What Would Your Garden Look Like Around the World?

Katherine Myers
4 November 2019

Around the world, gardens give us a space to enjoy fresh air, different plants, smells and wildlife. The earliest gardens were cultivated for practical reasons, to grow herbs and vegetables and to create shade from the sun. Over time, gardens have evolved to become a means of self-expression, nurturing certain plants and preserving cultural traditions. For this reason, domestic and public gardens around the world provide insight into different lifestyles and cultures.

This article, brought to you by the team at 4 Everdeck, looks at the different factors that typically influence garden design and how these are adopted in gardens around the world. Hopefully, doing so will give you an insight into the lives of other people around the world as well as offering you some unique inspiration for your own garden 

Gardening in South Africa

In South Africa, our gardens are a space where we can proudly display the amazing range of flowers and cultivate plants unique to our country. We have the third-highest level of biodiversity around the world and are recognised as a UNESCO World Heritage Site.

There are a few different gardening trends characteristic to South Africans. Many of us enjoy planting fragrant plants and trees to create shade as well as rewilding certain plants. When we consider how our own gardens are characteristic of our country, it’s interesting to look further afield and consider how other country’s gardens reflect their unique culture.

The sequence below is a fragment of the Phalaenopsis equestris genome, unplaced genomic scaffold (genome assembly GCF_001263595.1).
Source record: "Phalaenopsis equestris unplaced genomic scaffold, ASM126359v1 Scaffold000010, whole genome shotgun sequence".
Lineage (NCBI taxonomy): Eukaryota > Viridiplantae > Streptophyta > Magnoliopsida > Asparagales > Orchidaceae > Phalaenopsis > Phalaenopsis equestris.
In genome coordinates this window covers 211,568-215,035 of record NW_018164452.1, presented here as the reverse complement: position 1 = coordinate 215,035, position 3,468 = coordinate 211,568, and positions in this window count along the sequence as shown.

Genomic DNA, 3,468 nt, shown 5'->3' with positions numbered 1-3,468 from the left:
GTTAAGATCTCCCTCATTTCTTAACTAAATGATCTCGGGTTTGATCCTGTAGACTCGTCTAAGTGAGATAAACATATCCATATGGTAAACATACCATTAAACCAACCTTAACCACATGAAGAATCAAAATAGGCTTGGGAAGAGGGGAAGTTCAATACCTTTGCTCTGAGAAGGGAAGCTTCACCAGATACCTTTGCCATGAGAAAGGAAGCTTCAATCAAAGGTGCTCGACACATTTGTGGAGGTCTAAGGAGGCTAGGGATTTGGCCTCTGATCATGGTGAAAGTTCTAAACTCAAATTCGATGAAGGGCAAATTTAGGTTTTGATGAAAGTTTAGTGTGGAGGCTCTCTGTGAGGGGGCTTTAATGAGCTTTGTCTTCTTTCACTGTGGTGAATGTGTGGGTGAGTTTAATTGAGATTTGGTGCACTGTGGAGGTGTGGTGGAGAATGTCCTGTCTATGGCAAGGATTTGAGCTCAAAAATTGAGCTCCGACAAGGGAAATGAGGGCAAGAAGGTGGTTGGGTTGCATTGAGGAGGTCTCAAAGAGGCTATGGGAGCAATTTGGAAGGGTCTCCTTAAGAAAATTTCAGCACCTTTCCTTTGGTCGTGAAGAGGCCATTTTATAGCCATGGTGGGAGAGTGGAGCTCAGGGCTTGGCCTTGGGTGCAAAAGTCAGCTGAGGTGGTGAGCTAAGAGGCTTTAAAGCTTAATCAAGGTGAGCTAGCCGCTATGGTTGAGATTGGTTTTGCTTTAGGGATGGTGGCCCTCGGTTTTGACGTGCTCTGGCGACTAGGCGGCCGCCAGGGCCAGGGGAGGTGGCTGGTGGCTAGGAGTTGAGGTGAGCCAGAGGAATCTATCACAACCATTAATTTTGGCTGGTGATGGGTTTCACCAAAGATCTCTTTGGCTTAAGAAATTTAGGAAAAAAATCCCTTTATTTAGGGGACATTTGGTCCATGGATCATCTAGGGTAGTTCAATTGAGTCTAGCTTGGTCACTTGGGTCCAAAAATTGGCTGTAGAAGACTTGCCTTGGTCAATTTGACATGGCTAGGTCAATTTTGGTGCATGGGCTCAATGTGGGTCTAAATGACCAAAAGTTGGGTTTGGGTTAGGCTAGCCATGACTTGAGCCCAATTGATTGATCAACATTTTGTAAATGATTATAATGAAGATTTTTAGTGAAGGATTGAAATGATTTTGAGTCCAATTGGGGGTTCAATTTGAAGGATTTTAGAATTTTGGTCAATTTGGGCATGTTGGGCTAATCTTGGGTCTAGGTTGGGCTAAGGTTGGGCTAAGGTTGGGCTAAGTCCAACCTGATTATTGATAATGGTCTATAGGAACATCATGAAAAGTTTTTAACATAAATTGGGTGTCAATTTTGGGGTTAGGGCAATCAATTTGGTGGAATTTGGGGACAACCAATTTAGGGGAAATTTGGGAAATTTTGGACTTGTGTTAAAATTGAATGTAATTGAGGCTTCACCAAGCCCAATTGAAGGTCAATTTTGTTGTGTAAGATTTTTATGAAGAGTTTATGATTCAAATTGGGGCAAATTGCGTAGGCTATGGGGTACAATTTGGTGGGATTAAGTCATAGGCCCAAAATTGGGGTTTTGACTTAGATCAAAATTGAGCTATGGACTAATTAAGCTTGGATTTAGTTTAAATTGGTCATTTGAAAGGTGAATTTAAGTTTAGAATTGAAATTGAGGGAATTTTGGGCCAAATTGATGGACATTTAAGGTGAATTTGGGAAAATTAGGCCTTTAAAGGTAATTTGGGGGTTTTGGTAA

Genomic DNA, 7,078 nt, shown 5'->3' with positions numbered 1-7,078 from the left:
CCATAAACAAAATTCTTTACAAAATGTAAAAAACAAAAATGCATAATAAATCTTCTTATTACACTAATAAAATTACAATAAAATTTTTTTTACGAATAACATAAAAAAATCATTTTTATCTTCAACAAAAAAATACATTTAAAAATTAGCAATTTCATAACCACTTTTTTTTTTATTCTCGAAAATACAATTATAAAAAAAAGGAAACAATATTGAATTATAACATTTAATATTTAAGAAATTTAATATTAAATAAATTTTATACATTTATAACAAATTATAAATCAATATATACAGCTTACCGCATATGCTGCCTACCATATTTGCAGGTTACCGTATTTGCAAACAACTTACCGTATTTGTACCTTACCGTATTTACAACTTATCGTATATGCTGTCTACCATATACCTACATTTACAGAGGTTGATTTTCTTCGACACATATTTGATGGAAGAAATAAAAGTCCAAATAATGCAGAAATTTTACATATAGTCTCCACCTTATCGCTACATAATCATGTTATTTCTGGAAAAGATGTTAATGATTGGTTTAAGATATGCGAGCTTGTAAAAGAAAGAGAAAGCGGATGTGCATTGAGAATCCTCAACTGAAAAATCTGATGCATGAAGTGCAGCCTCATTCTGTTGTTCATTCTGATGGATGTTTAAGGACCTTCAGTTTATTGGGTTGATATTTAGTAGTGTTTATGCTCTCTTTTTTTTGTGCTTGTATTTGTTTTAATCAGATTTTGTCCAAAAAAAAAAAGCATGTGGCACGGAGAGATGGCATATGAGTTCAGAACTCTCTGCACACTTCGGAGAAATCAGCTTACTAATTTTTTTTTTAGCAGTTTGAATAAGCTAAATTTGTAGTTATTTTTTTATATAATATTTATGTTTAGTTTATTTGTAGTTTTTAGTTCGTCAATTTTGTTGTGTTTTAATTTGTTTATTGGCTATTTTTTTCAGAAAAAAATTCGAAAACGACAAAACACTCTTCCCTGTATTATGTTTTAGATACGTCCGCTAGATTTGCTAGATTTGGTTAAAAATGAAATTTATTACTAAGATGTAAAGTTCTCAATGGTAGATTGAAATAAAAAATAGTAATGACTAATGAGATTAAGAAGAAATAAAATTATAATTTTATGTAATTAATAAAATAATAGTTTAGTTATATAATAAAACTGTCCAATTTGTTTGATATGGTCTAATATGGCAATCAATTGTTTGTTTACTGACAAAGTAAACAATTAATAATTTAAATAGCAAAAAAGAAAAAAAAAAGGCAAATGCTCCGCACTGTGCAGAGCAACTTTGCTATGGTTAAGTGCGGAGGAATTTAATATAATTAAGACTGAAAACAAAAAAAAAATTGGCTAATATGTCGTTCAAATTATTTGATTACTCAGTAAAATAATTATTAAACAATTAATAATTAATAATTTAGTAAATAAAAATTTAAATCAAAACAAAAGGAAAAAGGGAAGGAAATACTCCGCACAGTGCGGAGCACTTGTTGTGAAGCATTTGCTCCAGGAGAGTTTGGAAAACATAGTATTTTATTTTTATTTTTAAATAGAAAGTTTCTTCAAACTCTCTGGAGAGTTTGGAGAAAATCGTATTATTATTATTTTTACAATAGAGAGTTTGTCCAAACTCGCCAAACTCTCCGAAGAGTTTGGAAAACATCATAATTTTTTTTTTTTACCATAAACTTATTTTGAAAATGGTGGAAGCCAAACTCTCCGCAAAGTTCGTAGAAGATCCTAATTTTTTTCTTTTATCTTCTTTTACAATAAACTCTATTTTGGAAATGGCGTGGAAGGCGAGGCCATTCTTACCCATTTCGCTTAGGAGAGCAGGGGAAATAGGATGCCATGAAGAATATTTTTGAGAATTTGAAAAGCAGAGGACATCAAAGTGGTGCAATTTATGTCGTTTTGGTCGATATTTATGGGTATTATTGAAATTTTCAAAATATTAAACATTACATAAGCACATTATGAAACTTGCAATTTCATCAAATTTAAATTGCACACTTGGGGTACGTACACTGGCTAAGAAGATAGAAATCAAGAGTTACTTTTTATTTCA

Gardens and Cultural Tradition

Cultural traditions and spiritual beliefs often have an influence on how gardens are designed in different countries. In Japan, for example, gardens are typically organised according to the Zen Buddhist ideals of tranquility and contemplation. Symmetry and clean lines are distinct characteristics of a Japanese garden and the house is often in the centre of the garden. Stones, water elements and plants are also important characteristics.

In India, a garden will typically contain elements similar to the supposed layout of Paradise. These elements include a walled garden to create a cultivated area of privacy and security that includes water features such as a fountain or waterfall.

Gardens and Food

Not only is growing your own food satisfying but it’s also a great way to save money and reduce your environmental impact. Around the world, gardens are still used for their original purpose, to grow food. In Russia, for example, homegrown fruit and vegetables are very popular, to the point where 40% of the nation’s food is grown in dacha gardens. In England, many people own an allotment where they cultivate fruit and vegetables for themselves. People usually have allotments as a hobby however they’re also a great way of bringing communities together.

Gardens and the Weather

The climate of a country also has an effect on the design of a garden. In India for example, which has notoriously hot weather, creating shade in an outdoor space is crucial and is usually done with large trees or parasols. The cold climate and short growing season can present challenges for gardeners in Canada on the other hand. For this reason, evergreens are often planted to provide year-round colour in a garden. Canada is known for its many trees. In fact, for every person in Canada, there are 9.74 hectares of forest area!

Designing a Garden

Taking inspiration from around the world is a great way to create a unique outdoor space. Whether that’s by including a vegetable garden similar to the ones found in Russia, an outdoor dining space akin to Australia or the distinct tiling so often found in Morrocan and Spanish gardens. By observing the gardening trends around the world, we can learn something about another way of living and get inspired to connect deeper with nature and the planet we live on.

What would your garden look like around the world

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